837.00/1949: Telegram

The Acting Secretary of State to the Minister in Cuba (Long)

3. Your 1 and 2, January 3, 5 and 7 p.m.

You may state to President Menocal and to the Minister of Foreign Affairs that on account of the special relations existing’ between Cuba and the United States it has not been customary, nor is it considered necessary, for the President of the United States to obtain the prior consent of the President of Cuba to send a special representative to confer with him regarding conditions seriously affecting the interests of both Cuba and the United States. Department’s December 31, 6 p.m.4 explained clearly the fundamental reasons for the visit of General Crowder and in the opinion of this [Page 672] Government should have made plain to President Menocal the friendly purpose of General Crowder’s mission.

The White House yesterday issued the following statement which clearly shows the purpose of General Crowder’s mission and should meet any reasonable objections of President Menocal:

“Upon instructions of the President, Major General Enoch H. Crowder has sailed for Havana, Cuba, on the U.S.S. Minnesota. General Crowder goes to Cuba to confer with President Menocal regarding conditions in Cuba. The moratorium and financial crisis in Cuba continue, the solution of which appears more difficult on account of the unsettled Presidential election. A continuation of the present situation would prove most detrimental to the prosperity of Cuba and harmful to the relations between the United States and Cuba. As this cannot but be a matter of the closest concern to this Government because of the special relations existing between the two countries, the President has instructed General Crowder to confer with President Menocal as to the best means of remedying the situation.”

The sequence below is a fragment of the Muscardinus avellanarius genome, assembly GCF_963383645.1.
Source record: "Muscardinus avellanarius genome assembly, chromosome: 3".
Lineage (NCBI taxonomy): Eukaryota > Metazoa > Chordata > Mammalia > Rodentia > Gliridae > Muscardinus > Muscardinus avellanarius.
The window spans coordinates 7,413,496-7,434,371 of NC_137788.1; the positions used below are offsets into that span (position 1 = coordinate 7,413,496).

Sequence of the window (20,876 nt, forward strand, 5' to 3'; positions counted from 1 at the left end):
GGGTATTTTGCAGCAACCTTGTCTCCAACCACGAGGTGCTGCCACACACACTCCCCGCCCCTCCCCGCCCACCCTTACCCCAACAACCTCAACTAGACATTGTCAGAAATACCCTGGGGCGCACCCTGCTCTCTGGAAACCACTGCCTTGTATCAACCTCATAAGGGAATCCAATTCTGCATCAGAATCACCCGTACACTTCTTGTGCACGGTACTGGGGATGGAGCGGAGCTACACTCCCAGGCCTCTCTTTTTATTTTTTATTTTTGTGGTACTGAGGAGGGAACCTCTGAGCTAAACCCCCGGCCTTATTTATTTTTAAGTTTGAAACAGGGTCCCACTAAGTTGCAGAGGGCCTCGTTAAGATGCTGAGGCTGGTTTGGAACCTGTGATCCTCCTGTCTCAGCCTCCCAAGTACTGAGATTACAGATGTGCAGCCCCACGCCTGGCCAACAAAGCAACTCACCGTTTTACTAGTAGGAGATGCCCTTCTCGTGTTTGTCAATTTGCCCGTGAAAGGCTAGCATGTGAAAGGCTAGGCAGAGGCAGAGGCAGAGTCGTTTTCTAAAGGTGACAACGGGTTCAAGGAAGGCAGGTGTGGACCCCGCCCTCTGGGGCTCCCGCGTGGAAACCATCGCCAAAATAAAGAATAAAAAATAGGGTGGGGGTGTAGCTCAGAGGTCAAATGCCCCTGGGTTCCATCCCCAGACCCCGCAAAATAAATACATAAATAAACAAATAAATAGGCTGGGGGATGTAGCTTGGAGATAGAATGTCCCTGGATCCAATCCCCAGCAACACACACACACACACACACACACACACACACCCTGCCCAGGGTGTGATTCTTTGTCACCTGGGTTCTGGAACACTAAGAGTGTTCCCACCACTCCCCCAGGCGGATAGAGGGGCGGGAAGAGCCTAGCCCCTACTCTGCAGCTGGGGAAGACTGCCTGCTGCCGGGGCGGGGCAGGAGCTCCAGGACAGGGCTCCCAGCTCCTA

You may then state to President Menocal that the President of the United States confidently expects that at the earliest possible moment after General Crowder’s arrival he will be received in order to discuss the situation fully and to consider what measures may be necessary to alleviate the present intolerable situation.6

You may state to President Menocal in conclusion that this Government earnestly desires to avoid the necessity of taking any measures which could be construed as intervention or as supervision of Cuba’s domestic affairs; confidence is felt that such measures can be avoided if President Menocal adopts a receptive attitude in regard to General Crowder’s advice and just recommendations which the President has instructed him to convey to the President of Cuba.

You may also inform President Menocal that the above determination was reached by President Wilson after President Menocal’s views as expressed to you were conveyed to him.

  1. Foreign Relations, 1920, vol. ii, p. 43.
  2. This paragraph and the two paragraphs which follow have been paraphrased.